Both are non-functional without their "app", and part of the reason they're so cheap is likely to be that the flow of privacy-violating information back to the manufacturer is a big part of their profit margin. It is, for example, for cellphone manufacturers, as reported by Gabriel J.X. Dance, Nicholas Confessore and Michael LaForgia in the New York Times:
Facebook has reached data-sharing partnerships with at least 60 device makers — including Apple, Amazon, BlackBerry, Microsoft and Samsung — over the last decade, starting before Facebook apps were widely available on smartphones, company officials said. The deals allowed Facebook to expand its reach and let device makers offer customers popular features of the social network, such as messaging, “like” buttons and address books.So, yes, Zittrain's ideas are positive. They're just inadequate to the scale of the problem. As competition drives down the price of the Things, the mis-match between their margins and their potential externalities will continue to increase.
But the partnerships, whose scope has not previously been reported, raise concerns about the company’s privacy protections and compliance with a 2011 consent decree with the Federal Trade Commission. Facebook allowed the device companies access to the data of users’ friends without their explicit consent, even after declaring that it would no longer share such information with outsiders. Some device makers could retrieve personal information even from users’ friends who believed they had barred any sharing, The New York Times found.
PostscriptThe router malware the FBI is warning about is a professional job. Open source botnet software like Mirai has made it possible for amateurs to amass large zombie armies of routers, web-cams, and other Things in the Internet. Sometimes the amateurs make amateur mistakes which hamper their efforts, such as the buffoons behind the Owari derivative of Mirai:
Ankit Anubhav, of Newsky Security, said researchers with the company were able to take over the MySQL server used to control the Owari botnet – thanks to its creator leaving port 3306 open and the username and password as root.At other times the amateur mistakes might have devastating consequences, as Robert Morris' mistake did.
Bruce Schneier's Router Vulnerability and the VPNFilter Botnet has details on the reason why the FBI asked people to reboot their routers:
"So if it won't clear out the malware, why is the FBI asking us to reboot our routers? It's mostly just to get a sense of how bad the problem is. The FBI now controls toknowall.com. When an infected router gets rebooted, it connects to that server to get fully reinfected, and when it does, the FBI will know. Rebooting will give it a better idea of how many devices out there are infected."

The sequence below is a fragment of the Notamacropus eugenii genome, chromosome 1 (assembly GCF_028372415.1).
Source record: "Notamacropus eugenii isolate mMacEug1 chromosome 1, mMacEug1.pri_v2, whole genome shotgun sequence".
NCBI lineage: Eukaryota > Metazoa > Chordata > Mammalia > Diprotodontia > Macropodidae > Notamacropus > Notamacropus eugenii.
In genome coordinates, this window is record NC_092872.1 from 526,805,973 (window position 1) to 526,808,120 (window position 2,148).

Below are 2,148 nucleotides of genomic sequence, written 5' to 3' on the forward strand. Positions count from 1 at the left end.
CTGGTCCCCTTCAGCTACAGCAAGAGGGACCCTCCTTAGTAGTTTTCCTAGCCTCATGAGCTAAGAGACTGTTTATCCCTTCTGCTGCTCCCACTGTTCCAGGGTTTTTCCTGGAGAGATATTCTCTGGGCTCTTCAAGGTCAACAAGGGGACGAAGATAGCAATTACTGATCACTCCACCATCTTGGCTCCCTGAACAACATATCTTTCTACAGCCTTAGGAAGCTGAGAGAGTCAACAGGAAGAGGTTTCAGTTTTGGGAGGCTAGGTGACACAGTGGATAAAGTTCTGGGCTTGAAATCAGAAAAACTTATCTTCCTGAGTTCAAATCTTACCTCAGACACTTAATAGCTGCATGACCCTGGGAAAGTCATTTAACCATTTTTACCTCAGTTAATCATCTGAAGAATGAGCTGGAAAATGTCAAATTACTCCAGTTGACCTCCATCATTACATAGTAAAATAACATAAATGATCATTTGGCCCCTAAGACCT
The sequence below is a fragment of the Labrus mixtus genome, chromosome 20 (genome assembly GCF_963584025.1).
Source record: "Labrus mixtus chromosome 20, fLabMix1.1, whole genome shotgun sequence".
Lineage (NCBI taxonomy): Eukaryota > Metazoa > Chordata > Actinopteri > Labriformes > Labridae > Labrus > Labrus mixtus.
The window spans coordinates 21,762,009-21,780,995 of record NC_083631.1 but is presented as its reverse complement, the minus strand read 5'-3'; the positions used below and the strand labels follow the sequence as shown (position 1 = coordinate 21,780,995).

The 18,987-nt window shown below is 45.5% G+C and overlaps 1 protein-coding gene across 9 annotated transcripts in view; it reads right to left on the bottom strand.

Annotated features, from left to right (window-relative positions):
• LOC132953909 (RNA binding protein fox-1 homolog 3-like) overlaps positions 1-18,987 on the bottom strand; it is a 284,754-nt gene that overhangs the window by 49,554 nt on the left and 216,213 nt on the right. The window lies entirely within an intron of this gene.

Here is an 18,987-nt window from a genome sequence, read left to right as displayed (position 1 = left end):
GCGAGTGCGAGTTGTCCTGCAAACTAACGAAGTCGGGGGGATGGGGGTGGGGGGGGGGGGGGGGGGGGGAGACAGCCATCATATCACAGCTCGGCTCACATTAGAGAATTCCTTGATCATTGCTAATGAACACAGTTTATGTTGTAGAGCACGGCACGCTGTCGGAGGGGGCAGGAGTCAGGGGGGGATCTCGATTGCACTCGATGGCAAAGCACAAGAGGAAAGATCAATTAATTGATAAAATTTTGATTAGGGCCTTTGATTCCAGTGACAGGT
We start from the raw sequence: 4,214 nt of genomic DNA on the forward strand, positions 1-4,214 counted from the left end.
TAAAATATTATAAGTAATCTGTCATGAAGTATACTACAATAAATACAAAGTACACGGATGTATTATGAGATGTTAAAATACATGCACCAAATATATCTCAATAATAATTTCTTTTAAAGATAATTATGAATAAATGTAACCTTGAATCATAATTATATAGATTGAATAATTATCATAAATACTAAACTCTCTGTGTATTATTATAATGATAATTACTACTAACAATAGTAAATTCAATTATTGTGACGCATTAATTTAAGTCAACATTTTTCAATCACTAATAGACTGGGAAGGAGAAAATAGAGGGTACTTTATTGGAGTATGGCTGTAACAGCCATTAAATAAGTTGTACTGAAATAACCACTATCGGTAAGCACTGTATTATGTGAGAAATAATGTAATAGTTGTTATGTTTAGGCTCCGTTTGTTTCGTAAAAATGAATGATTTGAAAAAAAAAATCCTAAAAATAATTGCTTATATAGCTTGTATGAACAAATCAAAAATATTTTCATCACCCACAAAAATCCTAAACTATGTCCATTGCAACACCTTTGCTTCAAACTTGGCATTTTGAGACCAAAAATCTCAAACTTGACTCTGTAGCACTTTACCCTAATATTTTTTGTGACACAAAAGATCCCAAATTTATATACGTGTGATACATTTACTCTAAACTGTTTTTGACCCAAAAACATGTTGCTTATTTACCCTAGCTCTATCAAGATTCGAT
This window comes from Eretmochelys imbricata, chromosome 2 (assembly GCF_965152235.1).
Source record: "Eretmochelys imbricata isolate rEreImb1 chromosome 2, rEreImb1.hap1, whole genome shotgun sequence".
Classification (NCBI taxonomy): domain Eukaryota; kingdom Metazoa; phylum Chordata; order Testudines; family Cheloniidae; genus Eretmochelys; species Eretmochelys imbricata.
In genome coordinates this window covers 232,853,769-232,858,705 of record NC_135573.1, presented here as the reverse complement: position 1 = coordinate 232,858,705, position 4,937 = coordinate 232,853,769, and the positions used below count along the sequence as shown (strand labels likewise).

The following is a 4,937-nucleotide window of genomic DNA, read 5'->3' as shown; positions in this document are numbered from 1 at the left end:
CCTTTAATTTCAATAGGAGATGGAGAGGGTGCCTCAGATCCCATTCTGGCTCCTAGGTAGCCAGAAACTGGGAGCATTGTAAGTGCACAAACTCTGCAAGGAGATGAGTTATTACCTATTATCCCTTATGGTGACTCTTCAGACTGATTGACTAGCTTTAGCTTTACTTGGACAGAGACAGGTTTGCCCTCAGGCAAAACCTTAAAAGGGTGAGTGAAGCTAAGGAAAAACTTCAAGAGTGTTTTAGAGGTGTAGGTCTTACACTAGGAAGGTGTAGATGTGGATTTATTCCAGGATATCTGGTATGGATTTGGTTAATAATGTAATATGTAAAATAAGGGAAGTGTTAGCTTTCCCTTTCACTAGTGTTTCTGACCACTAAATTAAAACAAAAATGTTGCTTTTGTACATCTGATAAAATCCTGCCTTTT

Catalin Cimpamu's Someone Is Taking Over Insecure Cameras and Spying on Device Owners describes another example of the supply chain complexity behind the IoT:
"Many brands of webcams, security cameras, pet and baby monitors, use a woefully insecure cloud-based remote control system that can allow hackers to take over devices by performing Internet scans, modifying the device ID parameter, and using a default password to gain control over the user's equipment and its video stream.
In the last nine months, two security firms have published research on the matter. Both pieces of research detail how the camera vendor lets customers use a mobile app to control their device from remote locations and view its video stream."
"Google's entire Home infrastructure has suffered a serious outage, with millions of customers on Wednesday morning complaining that their smart devices have stopped working.
At the time of writing, the service is still down, and appears to have been knackered for at least the past 10 hours." reports Kieran McCarthy at The Register in Not OK Google: Massive outage turns smart home kit utterly dumb
"Like Mirai, IoTroop is designed to create a global botnet from IoT devices. More insidiously than Mirai, though, IoTroop uses infected IoT devices to search for and infect other devices -- which means that once it gains a foothold inside of a network, it can (and almost certainly will) rapidly spread itself to many other connected devices. Arguably even worse, IoTroop isn't just useful for building a botnet. Its structure is such that, once a device is infected, it sits and waits for its command-and-control server to send it code to execute. ... The reality is that researchers still do not know the intended usage of IoTroop, and likely will not know until detectable payloads are delivered by hackers and found by researchers.
The scale of the threat posed by IoTroop also equals its scope: Because IoTroop spreads itself, it grows exponentially rapidly. It's currently known that devices from at least twelve manufacturers are vulnerable, ... Indeed, the list of devices it has already infected is in fact large enough that the Check Point researchers have discovered it in approximately 60% of corporate networks."
From Why IoTroop / Reaper Remains a Persistent Threat. The details from Check Point are in IoTroop Botnet: The Full Investigation.